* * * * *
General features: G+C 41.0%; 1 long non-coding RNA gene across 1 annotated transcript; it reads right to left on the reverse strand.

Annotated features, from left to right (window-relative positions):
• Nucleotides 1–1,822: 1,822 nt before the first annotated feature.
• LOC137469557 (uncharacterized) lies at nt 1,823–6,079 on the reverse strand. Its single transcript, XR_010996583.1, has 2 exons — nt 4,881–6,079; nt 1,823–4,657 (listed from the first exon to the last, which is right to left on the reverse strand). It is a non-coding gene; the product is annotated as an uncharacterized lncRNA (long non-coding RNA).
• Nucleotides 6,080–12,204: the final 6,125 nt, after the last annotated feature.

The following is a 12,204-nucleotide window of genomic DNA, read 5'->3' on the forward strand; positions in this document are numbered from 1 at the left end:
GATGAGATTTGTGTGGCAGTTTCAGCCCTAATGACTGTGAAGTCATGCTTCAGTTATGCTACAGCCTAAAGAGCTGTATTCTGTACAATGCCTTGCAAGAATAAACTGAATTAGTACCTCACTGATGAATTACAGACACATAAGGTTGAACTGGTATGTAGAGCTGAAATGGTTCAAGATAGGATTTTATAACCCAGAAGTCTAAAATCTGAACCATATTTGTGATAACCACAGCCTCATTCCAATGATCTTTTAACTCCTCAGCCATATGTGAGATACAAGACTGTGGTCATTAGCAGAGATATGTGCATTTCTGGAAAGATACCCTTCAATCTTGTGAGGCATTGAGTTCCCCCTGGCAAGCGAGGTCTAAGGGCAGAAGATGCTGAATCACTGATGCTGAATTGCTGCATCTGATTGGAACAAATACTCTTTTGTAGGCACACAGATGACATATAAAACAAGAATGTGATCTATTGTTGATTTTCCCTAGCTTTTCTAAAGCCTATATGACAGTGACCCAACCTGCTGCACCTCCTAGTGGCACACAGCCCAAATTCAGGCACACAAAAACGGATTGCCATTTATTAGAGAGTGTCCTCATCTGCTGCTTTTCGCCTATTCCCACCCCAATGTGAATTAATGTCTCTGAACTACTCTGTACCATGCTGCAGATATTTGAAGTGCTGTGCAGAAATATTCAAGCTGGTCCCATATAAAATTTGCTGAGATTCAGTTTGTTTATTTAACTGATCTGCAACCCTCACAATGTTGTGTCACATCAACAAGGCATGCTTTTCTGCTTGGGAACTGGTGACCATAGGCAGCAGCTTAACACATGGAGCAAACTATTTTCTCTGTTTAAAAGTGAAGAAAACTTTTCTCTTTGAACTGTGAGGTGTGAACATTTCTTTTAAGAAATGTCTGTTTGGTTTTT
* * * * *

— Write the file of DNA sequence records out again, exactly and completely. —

General features: G+C 41.0%; 1 long non-coding RNA gene across 1 annotated transcript; it reads right to left on the reverse strand.

Annotated features, from left to right (window-relative positions):
• Nucleotides 1–1,822: 1,822 nt before the first annotated feature.
• LOC137469557 (uncharacterized) lies at nt 1,823–6,079 on the reverse strand. Its single transcript, XR_010996583.1, has 2 exons — nt 4,881–6,079; nt 1,823–4,657 (listed from the first exon to the last, which is right to left on the reverse strand). It is a non-coding gene; the product is annotated as an uncharacterized lncRNA (long non-coding RNA).
• Nucleotides 6,080–12,204: the final 6,125 nt, after the last annotated feature.

The following is a 12,204-nucleotide window of genomic DNA, read 5'->3' on the forward strand; positions in this document are numbered from 1 at the left end:
GATGAGATTTGTGTGGCAGTTTCAGCCCTAATGACTGTGAAGTCATGCTTCAGTTATGCTACAGCCTAAAGAGCTGTATTCTGTACAATGCCTTGCAAGAATAAACTGAATTAGTACCTCACTGATGAATTACAGACACATAAGGTTGAACTGGTATGTAGAGCTGAAATGGTTCAAGATAGGATTTTATAACCCAGAAGTCTAAAATCTGAACCATATTTGTGATAACCACAGCCTCATTCCAATGATCTTTTAACTCCTCAGCCATATGTGAGATACAAGACTGTGGTCATTAGCAGAGATATGTGCATTTCTGGAAAGATACCCTTCAATCTTGTGAGGCATTGAGTTCCCCCTGGCAAGCGAGGTCTAAGGGCAGAAGATGCTGAATCACTGATGCTGAATTGCTGCATCTGATTGGAACAAATACTCTTTTGTAGGCACACAGATGACATATAAAACAAGAATGTGATCTATTGTTGATTTTCCCTAGCTTTTCTAAAGCCTATATGACAGTGACCCAACCTGCTGCACCTCCTAGTGGCACACAGCCCAAATTCAGGCACACAAAAACGGATTGCCATTTATTAGAGAGTGTCCTCATCTGCTGCTTTTCGCCTATTCCCACCCCAATGTGAATTAATGTCTCTGAACTACTCTGTACCATGCTGCAGATATTTGAAGTGCTGTGCAGAAATATTCAAGCTGGTCCCATATAAAATTTGCTGAGATTCAGTTTGTTTATTTAACTGATCTGCAACCCTCACAATGTTGTGTCACATCAACAAGGCATGCTTTTCTGCTTGGGAACTGGTGACCATAGGCAGCAGCTTAACACATGGAGCAAACTATTTTCTCTGTTTAAAAGTGAAGAAAACTTTTCTCTTTGAACTGTGAGGTGTGAACATTTCTTTTAAGAAATGTCTGTTTGGTTTTT